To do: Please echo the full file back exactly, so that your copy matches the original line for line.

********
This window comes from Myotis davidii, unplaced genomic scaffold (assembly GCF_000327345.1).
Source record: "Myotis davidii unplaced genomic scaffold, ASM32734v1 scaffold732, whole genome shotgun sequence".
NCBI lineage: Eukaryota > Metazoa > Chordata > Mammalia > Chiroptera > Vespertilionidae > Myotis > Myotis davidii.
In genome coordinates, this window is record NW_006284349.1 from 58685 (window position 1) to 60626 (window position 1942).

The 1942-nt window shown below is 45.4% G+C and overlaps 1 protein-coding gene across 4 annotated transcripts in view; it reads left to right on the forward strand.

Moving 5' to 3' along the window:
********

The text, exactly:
This window comes from Myotis davidii, unplaced genomic scaffold (assembly GCF_000327345.1).
Source record: "Myotis davidii unplaced genomic scaffold, ASM32734v1 scaffold732, whole genome shotgun sequence".
NCBI lineage: Eukaryota > Metazoa > Chordata > Mammalia > Chiroptera > Vespertilionidae > Myotis > Myotis davidii.
In genome coordinates, this window is record NW_006284349.1 from 58685 (window position 1) to 60626 (window position 1942).

The 1942-nt window shown below is 45.4% G+C and overlaps 1 protein-coding gene across 4 annotated transcripts in view; it reads left to right on the forward strand.

Moving 5' to 3' along the window: